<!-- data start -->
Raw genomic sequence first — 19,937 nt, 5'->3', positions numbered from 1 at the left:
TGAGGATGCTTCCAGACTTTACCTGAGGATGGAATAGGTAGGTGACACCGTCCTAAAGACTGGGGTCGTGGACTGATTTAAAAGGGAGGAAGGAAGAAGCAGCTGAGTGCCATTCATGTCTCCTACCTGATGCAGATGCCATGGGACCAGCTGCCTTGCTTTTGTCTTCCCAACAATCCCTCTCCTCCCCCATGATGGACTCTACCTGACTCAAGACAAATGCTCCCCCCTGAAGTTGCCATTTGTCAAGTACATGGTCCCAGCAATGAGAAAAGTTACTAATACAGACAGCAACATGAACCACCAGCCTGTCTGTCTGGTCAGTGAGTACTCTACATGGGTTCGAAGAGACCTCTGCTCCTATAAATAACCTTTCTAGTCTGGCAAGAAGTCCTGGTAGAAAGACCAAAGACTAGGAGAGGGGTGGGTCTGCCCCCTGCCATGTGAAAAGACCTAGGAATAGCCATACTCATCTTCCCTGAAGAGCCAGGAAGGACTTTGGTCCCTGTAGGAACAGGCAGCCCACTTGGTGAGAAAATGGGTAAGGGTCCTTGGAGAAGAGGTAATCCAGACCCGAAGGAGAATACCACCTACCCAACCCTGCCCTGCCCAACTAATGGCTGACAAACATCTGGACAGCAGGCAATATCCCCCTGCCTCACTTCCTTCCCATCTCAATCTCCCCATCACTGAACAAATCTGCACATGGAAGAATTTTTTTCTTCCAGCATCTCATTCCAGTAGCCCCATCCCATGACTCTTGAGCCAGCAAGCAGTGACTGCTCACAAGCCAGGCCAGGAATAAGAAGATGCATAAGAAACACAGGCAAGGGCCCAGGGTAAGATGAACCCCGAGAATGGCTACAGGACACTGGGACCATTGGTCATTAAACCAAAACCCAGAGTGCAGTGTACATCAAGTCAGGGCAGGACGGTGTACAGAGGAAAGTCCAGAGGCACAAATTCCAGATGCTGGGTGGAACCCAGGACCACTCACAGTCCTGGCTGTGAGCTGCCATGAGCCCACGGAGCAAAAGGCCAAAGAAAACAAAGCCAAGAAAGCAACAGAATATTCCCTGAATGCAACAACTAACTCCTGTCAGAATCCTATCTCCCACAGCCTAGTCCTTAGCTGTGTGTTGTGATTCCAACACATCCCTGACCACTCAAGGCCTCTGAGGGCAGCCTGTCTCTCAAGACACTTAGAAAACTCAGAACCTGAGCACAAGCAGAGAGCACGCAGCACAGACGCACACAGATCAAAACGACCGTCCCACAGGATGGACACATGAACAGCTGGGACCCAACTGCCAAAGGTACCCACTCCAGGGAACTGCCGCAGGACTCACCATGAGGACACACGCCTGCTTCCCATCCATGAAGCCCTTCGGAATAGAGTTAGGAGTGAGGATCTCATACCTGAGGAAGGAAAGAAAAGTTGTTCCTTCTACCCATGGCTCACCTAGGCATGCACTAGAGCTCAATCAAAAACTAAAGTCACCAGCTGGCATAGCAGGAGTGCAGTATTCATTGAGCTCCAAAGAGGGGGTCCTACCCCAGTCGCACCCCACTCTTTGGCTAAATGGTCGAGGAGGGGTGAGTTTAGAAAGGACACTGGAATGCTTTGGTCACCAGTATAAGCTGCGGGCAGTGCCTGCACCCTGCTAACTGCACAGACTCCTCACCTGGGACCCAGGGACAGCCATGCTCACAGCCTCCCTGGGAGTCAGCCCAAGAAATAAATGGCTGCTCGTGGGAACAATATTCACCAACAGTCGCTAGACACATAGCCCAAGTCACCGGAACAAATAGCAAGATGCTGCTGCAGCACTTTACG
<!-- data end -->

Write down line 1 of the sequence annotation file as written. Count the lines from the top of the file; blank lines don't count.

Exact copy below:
Raw genomic sequence first — 19,937 nt, 5'->3', positions numbered from 1 at the left: